China’s corn imports set to reach record levels this year, as high prices boost demand for substitutes
- Between January and May, China imported 11.73 million tonnes of corn, surpassing last year’s total of 11.3 million tonnes
- Beijing has been encouraging farmers to grow more animal feed and urging livestock producers to diversify from corn and soybeans
China’s corn imports are tipped to reach a record high this year, but elevated prices for the widely-used animal feed are also boosting demand for alternative grains, analysts said.
The world’s largest importer of corn bought a total of 3.16 million tonnes from around the world in May, a 395.3 per cent jump from the same period last year, and up from 1.85 million tonnes in April, according Chinese customs data released last week.
Between January and May, it imported 11.73 million tonnes of corn, surpassing last year’s total of 11.3 million tonnes.
Analysts expect China’s corn imports for the 2020-21 season to hit record levels, and exceed the annual low-tariff quota of 7.2 million tonnes in the 2021-22 season for the second consecutive year.
“Our projection for China’s imports for the marketing year ending September 2021 is 29 million tonnes, which will be the largest annual volume ever sourced by a single importer of maize,” said Alexander Karavaytsev, an economist with the London-based International Grains Council.
Sales of American corn to China for the US marketing year 2021-22, which starts in September, are already approaching 11 million tonnes, suggesting large imports next year too, Karavaytsev said.
Beijing, in the deal signed on January 15, promised to buy at least an additional US$12.5 billion worth of American farm goods in 2020 and at least US$19.5 billion in 2021 over the 2017 level of US$24 billion.
Through April 2021, China’s purchases of agricultural products covered by the deal have reached 87 per cent of the year-to-date target using Chinese customs data, or 79 per cent using data from the US, according to the Peterson Institute for International Economics.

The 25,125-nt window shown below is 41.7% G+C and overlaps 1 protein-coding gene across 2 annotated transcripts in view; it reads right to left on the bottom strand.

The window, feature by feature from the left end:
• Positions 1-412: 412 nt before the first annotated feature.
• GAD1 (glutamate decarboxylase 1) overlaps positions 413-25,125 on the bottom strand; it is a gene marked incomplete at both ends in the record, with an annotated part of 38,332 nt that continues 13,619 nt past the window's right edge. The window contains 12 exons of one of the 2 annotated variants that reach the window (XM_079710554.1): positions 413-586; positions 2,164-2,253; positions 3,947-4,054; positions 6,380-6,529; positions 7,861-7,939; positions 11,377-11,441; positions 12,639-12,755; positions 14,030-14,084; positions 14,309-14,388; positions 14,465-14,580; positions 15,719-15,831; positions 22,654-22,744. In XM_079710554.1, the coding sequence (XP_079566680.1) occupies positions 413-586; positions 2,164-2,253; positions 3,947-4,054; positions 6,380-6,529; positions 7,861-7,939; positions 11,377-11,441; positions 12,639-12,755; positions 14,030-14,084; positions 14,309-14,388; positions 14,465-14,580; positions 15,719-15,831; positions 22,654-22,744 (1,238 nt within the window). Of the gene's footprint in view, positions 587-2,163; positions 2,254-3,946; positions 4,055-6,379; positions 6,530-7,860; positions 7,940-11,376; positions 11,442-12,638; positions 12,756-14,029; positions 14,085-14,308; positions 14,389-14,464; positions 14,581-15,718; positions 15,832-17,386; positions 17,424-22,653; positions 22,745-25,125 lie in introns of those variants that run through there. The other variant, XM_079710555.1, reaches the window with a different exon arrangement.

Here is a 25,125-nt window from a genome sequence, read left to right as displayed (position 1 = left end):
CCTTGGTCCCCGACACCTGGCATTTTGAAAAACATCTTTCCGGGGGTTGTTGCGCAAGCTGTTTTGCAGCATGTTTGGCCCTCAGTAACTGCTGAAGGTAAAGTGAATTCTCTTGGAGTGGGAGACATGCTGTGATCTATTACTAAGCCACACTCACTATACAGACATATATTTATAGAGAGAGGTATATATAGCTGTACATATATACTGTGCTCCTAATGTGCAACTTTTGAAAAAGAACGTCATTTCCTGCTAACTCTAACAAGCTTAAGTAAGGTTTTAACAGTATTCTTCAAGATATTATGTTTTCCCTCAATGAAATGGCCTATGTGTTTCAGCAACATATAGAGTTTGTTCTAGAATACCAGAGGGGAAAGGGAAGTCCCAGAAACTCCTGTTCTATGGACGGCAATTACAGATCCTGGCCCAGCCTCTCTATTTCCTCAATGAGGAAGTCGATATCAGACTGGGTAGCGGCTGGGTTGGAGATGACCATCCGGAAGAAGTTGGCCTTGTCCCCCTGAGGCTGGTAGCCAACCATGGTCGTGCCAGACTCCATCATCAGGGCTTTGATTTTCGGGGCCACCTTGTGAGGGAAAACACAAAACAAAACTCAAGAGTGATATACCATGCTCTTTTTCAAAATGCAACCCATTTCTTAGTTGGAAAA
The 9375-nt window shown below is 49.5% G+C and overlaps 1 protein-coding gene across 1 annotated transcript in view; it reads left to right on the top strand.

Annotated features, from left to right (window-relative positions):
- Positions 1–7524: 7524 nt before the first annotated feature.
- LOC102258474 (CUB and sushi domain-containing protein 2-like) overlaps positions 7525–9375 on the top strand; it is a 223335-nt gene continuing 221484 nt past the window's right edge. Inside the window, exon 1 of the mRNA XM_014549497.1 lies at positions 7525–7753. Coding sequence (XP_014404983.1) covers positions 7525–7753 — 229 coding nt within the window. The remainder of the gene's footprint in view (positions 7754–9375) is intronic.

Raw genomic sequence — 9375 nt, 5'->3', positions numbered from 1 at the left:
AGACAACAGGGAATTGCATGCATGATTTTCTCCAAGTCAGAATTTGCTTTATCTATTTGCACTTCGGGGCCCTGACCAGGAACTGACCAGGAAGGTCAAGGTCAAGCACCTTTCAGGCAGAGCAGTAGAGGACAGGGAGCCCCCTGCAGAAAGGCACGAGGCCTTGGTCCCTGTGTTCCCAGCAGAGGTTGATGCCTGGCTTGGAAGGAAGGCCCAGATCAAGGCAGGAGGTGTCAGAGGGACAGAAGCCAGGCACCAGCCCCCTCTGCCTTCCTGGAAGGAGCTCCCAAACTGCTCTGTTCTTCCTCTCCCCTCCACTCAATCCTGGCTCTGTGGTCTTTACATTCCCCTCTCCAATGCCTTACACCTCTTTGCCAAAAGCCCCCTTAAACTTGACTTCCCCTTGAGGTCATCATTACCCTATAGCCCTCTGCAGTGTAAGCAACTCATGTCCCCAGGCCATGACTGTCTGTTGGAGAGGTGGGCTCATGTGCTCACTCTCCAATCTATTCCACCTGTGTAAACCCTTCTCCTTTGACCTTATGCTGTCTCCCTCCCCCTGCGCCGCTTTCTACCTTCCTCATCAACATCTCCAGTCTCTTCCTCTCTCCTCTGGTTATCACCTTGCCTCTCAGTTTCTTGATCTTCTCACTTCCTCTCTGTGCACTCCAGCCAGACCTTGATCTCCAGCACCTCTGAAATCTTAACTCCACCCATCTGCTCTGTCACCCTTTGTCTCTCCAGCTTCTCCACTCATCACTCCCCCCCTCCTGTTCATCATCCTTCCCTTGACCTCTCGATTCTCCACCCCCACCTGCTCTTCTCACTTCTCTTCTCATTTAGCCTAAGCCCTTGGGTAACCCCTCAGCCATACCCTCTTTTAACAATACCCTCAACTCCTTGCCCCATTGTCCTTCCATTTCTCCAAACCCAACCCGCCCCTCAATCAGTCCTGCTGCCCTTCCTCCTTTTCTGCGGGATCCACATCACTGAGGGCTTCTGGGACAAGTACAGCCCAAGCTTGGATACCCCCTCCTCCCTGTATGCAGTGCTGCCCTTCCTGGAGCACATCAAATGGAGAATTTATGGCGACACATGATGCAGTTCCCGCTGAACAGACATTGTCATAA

Although there have been no official announcements, China may have issued additional low-tariff corn quotas to help fill depleted state grain reserves and meet strong demand for pig feed, as the nation’s hog population recovers from African swine fever, analysts said.
Imports outside the low-tariff quota can incur duties of up to 65 per cent of the purchase price, although shipments to designated free-trade zones are exempt.
China is facing both high import prices for corn and soybean animal feed, as well as volatility in its domestic market.
“In China, corn has more competition from other feed grains such as wheat, sorghum, barley and paddy rice,” said Lief Chiang, China grain and oilseeds analyst at Rabobank.
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“If the imported corn price is too high, feed mills could further lower the inclusion ratio of corn and use other grains.”
During a visit to the northeastern province of Jilin last week, Chinese Premier Li Keqiang said it was a critical time for grain production and measures should be taken to stabilise prices. Farmers in the key corn-producing region had complained high prices for fertilisers and rising costs for land use were squeezing their margins.
Beijing has stepped up measures to improve food security during the coronavirus pandemic, encouraging farmers to grow more animal feed and urging livestock producers to diversify from corn and soybean feed to reduce import demand.
Earlier this month, the Ministry of Agriculture and Rural Affairs forecast in 2020-21, China’s use of domestically-grown corn for feed will be 182 million tonnes, up 8 million tonnes on the previous year, but a decrease of 3 million tonnes from the previous month’s estimate.
“The main reason is the increase in imports of corn, barley, sorghum and other substitutes, the abundant supply of wheat and rice, and the increase in feed consumption,” the report said.